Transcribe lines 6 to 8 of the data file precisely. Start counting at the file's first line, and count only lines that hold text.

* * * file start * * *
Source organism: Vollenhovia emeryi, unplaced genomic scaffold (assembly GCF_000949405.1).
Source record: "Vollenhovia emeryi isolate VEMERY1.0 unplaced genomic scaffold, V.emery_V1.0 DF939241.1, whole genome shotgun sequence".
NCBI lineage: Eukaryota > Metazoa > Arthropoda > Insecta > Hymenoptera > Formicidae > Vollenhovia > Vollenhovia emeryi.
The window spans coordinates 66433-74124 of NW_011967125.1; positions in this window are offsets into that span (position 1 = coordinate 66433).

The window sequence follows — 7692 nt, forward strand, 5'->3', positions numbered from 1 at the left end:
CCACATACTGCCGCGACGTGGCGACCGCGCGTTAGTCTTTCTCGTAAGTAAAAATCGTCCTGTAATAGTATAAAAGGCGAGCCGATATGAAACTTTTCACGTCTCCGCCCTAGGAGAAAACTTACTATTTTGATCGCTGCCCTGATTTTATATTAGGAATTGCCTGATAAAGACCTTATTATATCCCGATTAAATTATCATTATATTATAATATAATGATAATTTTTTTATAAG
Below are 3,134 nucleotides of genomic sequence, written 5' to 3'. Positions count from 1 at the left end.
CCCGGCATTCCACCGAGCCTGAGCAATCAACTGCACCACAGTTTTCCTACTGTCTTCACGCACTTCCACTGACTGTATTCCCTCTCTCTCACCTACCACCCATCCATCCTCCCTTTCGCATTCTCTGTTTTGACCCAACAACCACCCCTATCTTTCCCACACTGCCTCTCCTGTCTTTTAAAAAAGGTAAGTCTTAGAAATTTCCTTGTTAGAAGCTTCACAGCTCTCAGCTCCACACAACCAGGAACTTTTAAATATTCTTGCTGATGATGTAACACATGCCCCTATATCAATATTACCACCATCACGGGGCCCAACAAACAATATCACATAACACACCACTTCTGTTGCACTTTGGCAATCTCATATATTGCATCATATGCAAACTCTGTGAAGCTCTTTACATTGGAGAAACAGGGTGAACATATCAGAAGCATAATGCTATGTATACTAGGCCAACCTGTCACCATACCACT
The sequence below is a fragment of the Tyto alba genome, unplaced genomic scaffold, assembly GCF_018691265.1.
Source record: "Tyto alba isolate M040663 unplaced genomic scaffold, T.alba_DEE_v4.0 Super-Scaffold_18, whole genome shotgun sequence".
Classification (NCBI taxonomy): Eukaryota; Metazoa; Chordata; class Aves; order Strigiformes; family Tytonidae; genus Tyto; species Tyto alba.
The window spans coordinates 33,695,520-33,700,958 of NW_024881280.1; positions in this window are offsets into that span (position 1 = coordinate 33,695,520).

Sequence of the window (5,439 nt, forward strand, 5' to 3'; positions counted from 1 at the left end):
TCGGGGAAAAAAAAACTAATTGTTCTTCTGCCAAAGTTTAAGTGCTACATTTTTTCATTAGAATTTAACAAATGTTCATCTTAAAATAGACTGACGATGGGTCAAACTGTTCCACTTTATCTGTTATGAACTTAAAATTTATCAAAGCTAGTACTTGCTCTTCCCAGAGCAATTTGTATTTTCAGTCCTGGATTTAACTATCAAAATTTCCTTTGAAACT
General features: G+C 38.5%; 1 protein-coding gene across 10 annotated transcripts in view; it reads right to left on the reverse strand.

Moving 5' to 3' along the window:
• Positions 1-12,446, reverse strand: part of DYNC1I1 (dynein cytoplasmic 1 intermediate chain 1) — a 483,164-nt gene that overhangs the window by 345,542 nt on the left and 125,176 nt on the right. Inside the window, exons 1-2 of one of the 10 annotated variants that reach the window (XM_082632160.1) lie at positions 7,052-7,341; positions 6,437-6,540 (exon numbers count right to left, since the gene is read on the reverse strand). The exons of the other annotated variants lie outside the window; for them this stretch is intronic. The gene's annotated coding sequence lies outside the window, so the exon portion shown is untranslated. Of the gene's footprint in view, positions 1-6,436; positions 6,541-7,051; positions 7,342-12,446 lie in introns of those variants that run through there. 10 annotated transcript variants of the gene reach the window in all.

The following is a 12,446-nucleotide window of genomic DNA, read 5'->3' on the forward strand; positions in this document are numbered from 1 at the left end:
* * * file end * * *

CCACATACTGCCGCGACGTGGCGACCGCGCGTTAGTCTTTCTCGTAAGTAAAAATCGTCCTGTAATAGTATAAAAGGCGAGCCGATATGAAACTTTTCACGTCTCCGCCCTAGGAGAAAACTTACTATTTTGATCGCTGCCCTGATTTTATATTAGGAATTGCCTGATAAAGACCTTATTATATCCCGATTAAATTATCATTATATTATAATATAATGATAATTTTTTTATAAG
Below are 3,134 nucleotides of genomic sequence, written 5' to 3'. Positions count from 1 at the left end.
CCCGGCATTCCACCGAGCCTGAGCAATCAACTGCACCACAGTTTTCCTACTGTCTTCACGCACTTCCACTGACTGTATTCCCTCTCTCTCACCTACCACCCATCCATCCTCCCTTTCGCATTCTCTGTTTTGACCCAACAACCACCCCTATCTTTCCCACACTGCCTCTCCTGTCTTTTAAAAAAGGTAAGTCTTAGAAATTTCCTTGTTAGAAGCTTCACAGCTCTCAGCTCCACACAACCAGGAACTTTTAAATATTCTTGCTGATGATGTAACACATGCCCCTATATCAATATTACCACCATCACGGGGCCCAACAAACAATATCACATAACACACCACTTCTGTTGCACTTTGGCAATCTCATATATTGCATCATATGCAAACTCTGTGAAGCTCTTTACATTGGAGAAACAGGGTGAACATATCAGAAGCATAATGCTATGTATACTAGGCCAACCTGTCACCATACCACT